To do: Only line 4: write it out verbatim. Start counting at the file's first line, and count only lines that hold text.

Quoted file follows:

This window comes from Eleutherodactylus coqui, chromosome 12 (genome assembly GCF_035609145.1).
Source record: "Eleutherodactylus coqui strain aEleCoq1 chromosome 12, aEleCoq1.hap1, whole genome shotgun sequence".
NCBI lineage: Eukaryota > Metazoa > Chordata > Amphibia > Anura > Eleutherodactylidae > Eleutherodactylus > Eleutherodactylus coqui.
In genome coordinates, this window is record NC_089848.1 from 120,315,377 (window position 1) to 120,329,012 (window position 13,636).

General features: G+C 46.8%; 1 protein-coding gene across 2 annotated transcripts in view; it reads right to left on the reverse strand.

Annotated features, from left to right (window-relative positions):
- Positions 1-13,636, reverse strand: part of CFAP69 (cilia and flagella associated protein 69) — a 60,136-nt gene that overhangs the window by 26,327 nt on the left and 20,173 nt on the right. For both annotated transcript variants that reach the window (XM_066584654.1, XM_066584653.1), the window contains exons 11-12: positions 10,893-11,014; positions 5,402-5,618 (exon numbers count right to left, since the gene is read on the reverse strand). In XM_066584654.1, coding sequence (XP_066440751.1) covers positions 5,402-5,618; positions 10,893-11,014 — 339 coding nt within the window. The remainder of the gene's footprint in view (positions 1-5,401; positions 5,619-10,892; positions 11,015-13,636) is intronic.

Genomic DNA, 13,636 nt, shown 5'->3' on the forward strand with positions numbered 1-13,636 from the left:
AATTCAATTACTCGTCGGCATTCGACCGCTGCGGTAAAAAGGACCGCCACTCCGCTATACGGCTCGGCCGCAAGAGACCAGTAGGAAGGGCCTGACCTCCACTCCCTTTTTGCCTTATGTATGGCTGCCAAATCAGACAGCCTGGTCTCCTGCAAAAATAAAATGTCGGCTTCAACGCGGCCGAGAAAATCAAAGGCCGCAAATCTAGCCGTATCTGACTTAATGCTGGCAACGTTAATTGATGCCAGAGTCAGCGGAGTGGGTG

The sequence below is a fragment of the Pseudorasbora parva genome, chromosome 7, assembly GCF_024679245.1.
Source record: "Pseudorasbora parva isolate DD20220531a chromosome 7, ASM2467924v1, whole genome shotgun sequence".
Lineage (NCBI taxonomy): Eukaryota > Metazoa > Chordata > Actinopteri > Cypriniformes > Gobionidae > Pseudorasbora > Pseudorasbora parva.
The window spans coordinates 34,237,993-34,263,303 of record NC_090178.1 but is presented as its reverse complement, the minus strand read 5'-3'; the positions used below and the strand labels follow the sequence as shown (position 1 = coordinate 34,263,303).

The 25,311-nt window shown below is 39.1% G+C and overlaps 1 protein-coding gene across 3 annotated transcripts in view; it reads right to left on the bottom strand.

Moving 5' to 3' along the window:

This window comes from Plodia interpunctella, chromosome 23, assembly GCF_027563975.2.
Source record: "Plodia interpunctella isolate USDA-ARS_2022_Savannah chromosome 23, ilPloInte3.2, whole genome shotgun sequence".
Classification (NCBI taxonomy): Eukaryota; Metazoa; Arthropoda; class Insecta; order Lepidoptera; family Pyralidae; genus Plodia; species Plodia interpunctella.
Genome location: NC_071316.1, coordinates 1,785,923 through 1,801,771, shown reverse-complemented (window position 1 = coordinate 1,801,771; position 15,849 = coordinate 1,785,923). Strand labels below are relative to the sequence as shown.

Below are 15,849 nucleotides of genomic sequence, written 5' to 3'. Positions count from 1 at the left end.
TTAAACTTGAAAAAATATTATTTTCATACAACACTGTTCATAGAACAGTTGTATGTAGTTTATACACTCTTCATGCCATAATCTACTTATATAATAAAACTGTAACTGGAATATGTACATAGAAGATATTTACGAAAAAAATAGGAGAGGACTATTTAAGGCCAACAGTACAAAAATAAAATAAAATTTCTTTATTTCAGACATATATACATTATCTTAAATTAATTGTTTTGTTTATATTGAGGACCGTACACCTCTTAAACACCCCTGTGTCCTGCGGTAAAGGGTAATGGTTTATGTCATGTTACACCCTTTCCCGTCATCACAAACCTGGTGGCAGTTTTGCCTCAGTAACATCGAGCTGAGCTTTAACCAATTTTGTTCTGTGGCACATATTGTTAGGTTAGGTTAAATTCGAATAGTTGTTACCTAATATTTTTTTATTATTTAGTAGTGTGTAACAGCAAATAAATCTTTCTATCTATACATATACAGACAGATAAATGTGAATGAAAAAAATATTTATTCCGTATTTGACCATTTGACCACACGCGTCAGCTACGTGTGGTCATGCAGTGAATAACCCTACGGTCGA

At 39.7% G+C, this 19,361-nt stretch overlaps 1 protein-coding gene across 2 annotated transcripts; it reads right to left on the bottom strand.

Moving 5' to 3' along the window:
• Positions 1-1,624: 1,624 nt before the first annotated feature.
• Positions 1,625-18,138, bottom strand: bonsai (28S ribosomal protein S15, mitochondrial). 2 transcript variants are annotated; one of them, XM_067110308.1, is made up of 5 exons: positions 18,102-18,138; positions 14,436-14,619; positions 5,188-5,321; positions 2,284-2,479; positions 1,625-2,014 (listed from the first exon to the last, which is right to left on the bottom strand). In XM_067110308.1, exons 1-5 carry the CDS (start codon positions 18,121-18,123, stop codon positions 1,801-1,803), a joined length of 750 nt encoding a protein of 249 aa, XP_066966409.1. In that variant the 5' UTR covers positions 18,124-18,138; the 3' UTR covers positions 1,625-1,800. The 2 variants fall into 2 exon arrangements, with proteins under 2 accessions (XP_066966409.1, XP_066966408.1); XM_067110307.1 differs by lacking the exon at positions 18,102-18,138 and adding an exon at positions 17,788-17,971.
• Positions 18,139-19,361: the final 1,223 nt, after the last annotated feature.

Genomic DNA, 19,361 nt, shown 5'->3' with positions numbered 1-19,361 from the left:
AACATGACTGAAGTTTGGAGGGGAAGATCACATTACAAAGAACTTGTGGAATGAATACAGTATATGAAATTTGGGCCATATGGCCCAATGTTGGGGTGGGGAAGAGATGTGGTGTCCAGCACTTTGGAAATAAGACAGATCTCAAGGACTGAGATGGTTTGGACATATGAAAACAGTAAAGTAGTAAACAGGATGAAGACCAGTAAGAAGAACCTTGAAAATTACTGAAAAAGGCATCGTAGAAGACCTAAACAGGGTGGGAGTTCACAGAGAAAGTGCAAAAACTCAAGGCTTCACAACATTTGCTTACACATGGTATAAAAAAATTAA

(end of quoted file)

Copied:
In genome coordinates, this window is record NC_089848.1 from 120,315,377 (window position 1) to 120,329,012 (window position 13,636).